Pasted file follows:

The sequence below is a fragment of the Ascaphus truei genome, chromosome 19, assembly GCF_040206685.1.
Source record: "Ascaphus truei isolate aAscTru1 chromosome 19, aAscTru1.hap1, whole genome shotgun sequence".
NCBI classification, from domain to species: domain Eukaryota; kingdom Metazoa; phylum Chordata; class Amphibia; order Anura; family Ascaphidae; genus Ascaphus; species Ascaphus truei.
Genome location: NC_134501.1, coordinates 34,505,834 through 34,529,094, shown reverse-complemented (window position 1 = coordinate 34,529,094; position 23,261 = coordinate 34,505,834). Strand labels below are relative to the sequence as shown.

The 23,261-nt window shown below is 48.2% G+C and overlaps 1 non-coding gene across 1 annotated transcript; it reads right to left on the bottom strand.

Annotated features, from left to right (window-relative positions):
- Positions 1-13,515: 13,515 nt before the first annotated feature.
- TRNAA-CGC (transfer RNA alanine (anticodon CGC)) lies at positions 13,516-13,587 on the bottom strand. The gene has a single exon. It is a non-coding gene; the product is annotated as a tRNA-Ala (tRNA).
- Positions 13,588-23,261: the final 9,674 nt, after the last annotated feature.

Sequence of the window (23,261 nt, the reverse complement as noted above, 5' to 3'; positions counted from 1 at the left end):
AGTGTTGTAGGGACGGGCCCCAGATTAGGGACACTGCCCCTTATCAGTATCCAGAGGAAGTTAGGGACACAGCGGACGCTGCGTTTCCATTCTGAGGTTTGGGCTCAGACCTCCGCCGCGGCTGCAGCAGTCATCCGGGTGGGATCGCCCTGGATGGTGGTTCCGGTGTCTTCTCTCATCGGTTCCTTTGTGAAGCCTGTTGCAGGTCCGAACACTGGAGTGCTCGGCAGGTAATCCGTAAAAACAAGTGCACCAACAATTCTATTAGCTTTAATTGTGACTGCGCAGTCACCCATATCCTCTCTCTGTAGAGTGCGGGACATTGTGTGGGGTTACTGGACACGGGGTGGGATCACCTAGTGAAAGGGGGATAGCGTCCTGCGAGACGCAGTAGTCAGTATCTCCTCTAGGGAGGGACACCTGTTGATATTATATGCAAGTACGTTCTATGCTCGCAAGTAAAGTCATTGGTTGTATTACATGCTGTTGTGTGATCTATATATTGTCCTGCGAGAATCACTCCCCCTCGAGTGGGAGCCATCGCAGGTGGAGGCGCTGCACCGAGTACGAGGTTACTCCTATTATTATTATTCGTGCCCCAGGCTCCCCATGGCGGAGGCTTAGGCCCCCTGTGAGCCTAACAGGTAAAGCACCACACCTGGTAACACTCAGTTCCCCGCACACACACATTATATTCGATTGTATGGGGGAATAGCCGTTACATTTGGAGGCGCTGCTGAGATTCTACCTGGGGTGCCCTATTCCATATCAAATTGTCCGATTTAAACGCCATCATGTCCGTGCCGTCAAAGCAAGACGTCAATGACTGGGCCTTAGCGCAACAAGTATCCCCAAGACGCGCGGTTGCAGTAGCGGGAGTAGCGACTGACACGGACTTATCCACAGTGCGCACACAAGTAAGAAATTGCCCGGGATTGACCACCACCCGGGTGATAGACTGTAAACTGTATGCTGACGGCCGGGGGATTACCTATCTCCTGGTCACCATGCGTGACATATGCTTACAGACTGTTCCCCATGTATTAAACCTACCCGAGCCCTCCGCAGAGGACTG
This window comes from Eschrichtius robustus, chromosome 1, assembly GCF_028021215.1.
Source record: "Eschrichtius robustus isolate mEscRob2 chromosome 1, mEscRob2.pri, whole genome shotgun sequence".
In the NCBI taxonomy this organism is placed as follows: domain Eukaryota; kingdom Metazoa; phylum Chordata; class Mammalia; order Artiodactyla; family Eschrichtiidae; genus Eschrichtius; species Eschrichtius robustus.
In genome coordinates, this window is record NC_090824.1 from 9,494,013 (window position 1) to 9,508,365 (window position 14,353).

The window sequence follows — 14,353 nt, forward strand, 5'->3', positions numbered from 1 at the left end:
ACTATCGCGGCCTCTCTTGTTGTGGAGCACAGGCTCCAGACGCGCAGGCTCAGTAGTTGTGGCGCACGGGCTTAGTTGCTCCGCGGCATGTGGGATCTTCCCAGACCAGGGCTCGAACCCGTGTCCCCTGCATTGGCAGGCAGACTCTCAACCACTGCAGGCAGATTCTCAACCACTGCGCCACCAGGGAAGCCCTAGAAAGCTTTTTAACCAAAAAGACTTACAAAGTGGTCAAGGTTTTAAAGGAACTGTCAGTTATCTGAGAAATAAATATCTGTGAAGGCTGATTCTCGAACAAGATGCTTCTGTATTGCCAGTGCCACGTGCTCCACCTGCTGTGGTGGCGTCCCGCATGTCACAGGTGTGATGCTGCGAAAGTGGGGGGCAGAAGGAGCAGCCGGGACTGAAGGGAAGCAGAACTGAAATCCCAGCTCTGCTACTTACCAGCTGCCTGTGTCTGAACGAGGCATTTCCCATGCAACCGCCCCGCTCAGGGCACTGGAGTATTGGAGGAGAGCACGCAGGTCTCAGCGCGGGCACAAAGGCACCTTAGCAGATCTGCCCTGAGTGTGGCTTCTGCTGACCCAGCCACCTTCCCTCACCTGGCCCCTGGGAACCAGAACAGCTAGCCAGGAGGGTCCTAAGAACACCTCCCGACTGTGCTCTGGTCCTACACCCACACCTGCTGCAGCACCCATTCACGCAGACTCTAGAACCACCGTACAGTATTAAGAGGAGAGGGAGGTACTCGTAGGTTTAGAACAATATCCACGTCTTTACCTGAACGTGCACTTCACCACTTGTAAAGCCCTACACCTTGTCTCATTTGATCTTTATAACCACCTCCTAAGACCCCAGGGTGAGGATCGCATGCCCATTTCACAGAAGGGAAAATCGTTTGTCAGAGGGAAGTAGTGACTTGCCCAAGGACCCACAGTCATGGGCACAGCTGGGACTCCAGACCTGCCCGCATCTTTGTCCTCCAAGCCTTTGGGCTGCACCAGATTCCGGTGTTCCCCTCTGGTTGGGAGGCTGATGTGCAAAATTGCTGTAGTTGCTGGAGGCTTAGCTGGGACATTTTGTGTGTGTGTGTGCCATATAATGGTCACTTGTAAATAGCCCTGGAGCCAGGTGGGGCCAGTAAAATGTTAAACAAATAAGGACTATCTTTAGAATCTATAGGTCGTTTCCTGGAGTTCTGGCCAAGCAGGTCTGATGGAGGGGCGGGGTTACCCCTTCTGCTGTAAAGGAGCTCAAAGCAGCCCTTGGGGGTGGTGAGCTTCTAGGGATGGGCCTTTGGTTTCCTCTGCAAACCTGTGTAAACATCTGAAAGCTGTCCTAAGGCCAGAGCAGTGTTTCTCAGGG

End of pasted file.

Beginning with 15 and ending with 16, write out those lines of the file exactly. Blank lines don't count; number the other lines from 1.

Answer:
In genome coordinates, this window is record NC_090824.1 from 9,494,013 (window position 1) to 9,508,365 (window position 14,353).

The window sequence follows — 14,353 nt, forward strand, 5'->3', positions numbered from 1 at the left end: